The world is too much with us; late and soon,
Getting and spending, we lay waste our powers:
Little we see in Nature that is ours;
We have given our hearts away, a sordid boon!
The Sea that bares her bosom to the moon;
The winds that will be howling at all hours,
And are up-gathered now like sleeping flowers;
For this, for everything, we are out of tune.
I’m planning on writing a book on the concept of laying waste our powers. Wordsworth’s image here is one that I think of every day: “Getting and spending, we lay waste our powers”: what that says to me is that we have this incredible amount of power in ourselves, yet we use it on trivialities. It’s like we take a huge tractor that can tow 200 tons, and we hook it up to tow a 50-pound rock to a place fifty miles away. If the trip takes five hours, imagine how much potential power is being wasted by using such a powerful tractor for such a banal task.
Every day, our bodies and minds create an amazing amount of power and potential. What do we tend to do with that energy? Well, there’s television for one–many people spend four or five hours a day in front of the tube, and all their potential is soaked up by the couch or the armchair. Shopping is important when we need to fulfill needs, but if our major focus in life is in making money just to spend it, then we’re definitely laying waste our powers. If we allow ourselves to bow out of the rat race, if we have fewer or simpler needs, then we won’t need to spend as much, which means that we won’t have to work as much, which means that we’ll have more time and power for other things that matter so much more, like developing our spirits and our knowledge of who we are and why we’re here.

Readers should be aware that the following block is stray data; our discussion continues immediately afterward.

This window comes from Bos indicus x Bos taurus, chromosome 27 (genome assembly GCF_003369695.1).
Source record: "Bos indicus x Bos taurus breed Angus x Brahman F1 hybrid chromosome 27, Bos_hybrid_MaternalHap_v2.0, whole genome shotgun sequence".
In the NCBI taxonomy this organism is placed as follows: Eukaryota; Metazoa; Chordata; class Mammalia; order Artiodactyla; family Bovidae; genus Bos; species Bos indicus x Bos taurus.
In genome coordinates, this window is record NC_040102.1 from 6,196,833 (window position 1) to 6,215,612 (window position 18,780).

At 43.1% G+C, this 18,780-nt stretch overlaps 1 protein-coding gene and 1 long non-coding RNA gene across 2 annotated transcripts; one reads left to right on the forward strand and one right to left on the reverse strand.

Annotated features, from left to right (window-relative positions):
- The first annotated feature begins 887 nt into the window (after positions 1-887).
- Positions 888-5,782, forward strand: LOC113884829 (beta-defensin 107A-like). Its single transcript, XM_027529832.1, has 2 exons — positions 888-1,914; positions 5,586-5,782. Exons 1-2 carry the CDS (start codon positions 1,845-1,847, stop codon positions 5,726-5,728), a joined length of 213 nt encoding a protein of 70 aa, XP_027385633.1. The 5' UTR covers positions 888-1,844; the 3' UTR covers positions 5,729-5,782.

Wordsworth claims that by using up our powers on getting and spending, we’ve lost our connection to nature, a force that can do us much more good than we can imagine, if only we let it. We’ve given our hearts away and we’ve lost touch with the important things in life, great gifts that we leave alone to gather dust in the closet. We don’t go for the walks in the woods on a regular basis, and we don’t spend time with the natural things of the world.
What’s worse, though, is that we don’t seem to learn–he wrote this poem circa 1802. I wonder when we’ll finally take works like this to heart and learn from them. . . .
Questions to ponder:
1. Do you “lay waste” any of your own powers?
2. How can we go about identifying our own potential?
3. Why do we tend to feel that the rat race is “normal”?
For further thought:
The Chinese tell of a man of Peiping who dreamed of gold, much gold, his heart’s desire. He rose one day and when the sun was high he dressed in his finest garments and went to the crowded market place. He stepped directly to the booth of a gold dealer, snatched a bag full of gold coins, and walked calmly away. The officials who arrested him were puzzled: “Why did you rob the gold dealer in broad daylight?” they asked. “And in the presence of so many people?”
“I did not see any people,” the man replied. “I saw only gold.”